Google Steps Into Purchases On Google Shopping

Google's Purchase on Google might make it easier for consumers to buy products directly from mobile search adsin Google Shopping, but merchants will still handle the actual transaction through partnerships.

One transaction integration partner, CommerceHub, announce Wednesday it will support a clickable feature on the merchant-branded product pages in Google Shopping through product listing ads. The two companies have been working closely to make purchasing easier while merchants keep control of their customer data.

While more than 50% of searches on google.com occur on mobile devices, mobile shopping converts at one-third the rate of desktop and tablet, according to Google. As smartphones become the prevailing consumer-shopping device, this mobile conversion gap creates a major issue for retail advertisers looking to grow sales.

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The big companies that will drive these sales do not sell on Amazon, said CommerceHub CEO Frank Poore. The retailers want to participate, but it's a challenge to make these order integration possible, he said. 

A "Buy" button will appear in some promoted mobile search results, taking consumers to a page where they can buy the advertised product. It's part of a strategy to keep merchants with Google Shopping and consumers having the ability to make a purchase with one click.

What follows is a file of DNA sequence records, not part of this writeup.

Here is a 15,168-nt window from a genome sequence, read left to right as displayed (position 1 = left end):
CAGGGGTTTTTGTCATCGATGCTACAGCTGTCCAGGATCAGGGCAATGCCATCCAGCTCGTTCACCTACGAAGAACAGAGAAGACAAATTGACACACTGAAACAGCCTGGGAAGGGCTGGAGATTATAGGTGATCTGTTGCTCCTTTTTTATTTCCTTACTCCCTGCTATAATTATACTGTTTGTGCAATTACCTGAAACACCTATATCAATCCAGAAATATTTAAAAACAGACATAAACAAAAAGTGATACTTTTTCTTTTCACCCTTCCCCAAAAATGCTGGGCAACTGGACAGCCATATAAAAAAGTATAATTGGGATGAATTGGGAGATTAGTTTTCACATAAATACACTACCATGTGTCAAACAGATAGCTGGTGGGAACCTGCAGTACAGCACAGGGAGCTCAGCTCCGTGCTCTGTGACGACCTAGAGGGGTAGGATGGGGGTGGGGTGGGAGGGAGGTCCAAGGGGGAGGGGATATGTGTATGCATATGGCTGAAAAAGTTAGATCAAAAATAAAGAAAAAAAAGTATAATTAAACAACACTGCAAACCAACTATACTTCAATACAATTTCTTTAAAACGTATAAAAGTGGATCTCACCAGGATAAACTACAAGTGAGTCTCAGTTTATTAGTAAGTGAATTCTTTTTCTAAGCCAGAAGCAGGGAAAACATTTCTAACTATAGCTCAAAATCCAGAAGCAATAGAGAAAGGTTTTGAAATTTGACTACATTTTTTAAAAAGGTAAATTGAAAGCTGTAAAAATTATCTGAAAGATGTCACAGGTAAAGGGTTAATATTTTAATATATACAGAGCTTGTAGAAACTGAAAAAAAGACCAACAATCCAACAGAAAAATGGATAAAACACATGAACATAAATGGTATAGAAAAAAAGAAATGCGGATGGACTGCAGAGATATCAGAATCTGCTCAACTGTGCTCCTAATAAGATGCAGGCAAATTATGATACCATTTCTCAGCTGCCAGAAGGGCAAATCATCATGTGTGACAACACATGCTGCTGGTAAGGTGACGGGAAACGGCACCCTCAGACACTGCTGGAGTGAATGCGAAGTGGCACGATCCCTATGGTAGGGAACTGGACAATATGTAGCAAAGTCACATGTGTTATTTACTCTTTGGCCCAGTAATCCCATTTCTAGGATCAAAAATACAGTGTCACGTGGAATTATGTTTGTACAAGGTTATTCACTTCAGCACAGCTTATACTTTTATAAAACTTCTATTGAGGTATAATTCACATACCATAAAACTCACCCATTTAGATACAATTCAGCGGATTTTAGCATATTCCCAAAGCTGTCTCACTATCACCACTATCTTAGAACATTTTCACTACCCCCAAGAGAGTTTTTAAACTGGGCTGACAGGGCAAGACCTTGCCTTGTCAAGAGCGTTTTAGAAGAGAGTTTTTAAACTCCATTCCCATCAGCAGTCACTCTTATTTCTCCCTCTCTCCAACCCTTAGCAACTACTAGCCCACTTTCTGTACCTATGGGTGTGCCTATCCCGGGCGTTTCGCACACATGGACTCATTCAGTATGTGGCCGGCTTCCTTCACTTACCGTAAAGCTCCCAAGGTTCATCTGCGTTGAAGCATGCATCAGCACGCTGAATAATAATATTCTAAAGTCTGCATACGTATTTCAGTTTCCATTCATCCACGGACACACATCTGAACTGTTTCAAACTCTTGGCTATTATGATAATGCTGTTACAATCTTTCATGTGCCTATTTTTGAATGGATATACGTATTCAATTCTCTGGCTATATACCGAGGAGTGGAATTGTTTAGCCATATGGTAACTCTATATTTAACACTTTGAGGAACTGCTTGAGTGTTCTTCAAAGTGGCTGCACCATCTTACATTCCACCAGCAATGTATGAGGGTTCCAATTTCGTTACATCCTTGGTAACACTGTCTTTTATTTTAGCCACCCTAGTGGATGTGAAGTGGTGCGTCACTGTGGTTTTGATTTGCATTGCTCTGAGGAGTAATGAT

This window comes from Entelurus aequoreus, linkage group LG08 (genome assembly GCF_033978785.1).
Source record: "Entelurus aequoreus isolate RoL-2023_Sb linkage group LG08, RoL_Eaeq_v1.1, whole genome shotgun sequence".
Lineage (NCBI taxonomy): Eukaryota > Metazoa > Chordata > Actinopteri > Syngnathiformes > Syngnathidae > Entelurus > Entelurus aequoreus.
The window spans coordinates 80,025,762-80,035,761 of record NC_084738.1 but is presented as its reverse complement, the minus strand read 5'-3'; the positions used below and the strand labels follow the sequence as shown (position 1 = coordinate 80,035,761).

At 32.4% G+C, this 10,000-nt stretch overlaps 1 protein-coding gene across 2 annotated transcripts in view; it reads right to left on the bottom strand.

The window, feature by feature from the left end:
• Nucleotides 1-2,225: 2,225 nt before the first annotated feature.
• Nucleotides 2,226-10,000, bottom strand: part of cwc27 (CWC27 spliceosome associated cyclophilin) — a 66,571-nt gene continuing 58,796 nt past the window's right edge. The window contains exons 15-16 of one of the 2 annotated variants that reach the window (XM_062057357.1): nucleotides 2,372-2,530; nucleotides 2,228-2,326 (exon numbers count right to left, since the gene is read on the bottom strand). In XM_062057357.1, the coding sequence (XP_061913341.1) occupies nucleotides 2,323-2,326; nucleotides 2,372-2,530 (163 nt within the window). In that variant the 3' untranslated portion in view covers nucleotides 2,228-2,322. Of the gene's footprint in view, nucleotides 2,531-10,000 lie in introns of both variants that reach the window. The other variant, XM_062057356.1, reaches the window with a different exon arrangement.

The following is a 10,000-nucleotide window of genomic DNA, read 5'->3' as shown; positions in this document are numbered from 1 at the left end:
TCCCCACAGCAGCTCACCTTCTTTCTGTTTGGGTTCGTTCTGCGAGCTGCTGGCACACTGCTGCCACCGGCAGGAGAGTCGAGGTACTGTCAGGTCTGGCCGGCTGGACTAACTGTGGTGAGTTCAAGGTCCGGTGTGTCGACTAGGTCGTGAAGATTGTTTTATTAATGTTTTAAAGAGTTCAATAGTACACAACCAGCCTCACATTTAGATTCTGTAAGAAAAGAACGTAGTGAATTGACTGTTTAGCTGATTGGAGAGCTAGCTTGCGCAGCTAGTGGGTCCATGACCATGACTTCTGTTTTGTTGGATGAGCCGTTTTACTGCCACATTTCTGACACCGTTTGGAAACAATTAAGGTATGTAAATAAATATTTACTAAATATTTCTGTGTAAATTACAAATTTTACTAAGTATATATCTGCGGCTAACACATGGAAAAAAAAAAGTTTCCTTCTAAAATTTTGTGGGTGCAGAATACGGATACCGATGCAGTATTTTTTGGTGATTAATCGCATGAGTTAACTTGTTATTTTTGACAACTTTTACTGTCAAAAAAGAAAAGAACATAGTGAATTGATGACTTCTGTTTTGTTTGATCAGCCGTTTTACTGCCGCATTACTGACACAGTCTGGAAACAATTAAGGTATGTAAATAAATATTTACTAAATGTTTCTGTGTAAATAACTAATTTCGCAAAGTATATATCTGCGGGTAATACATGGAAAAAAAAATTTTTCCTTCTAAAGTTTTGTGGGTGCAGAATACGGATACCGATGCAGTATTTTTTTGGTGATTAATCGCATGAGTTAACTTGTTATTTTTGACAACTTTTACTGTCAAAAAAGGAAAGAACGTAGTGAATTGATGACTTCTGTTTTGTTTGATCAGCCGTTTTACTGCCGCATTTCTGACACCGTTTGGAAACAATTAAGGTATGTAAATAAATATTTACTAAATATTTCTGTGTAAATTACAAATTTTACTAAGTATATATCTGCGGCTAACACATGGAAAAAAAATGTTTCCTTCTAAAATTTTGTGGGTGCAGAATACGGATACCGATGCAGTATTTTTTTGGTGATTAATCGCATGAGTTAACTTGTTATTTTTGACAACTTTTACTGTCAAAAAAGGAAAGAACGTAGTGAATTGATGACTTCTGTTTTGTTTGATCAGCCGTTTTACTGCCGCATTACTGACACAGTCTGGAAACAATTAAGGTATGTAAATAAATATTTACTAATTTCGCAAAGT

Google Product Listing Ad click volume rose 30% year over year (YoY), as PLAs produced 32% of Google paid search clicks for retailers, up from 25% in the year-ago quarter, according to aggregate Merkle RKG client data.

Among non-brand traffic, PLA click share was 57% in Q2 2015, up eight points from a year earlier. While the return on investment is higher for PLAs than text ads, the average order value remains consistently lower, which Merkle RKG analysts think could change with the Purchase on Google feature. The click-through rate advantage PLAs hold over text ads has declined as Google has devoted fewer impressions to text ads, which drove up text ad CTRs.

Google needs a way to encourage retailers to stay with the engine, rather than jump to Facebook or other social sites driving consumers to merchants. Facebook produced nearly 60% of social media-driven site visits in Q2 2015, up from 51% in Q2 2014. Pinterest generated 18% of social site visits on average in Q2, but often produced a higher share for retailers making concerted efforts on the site, according to Merkle RKG.

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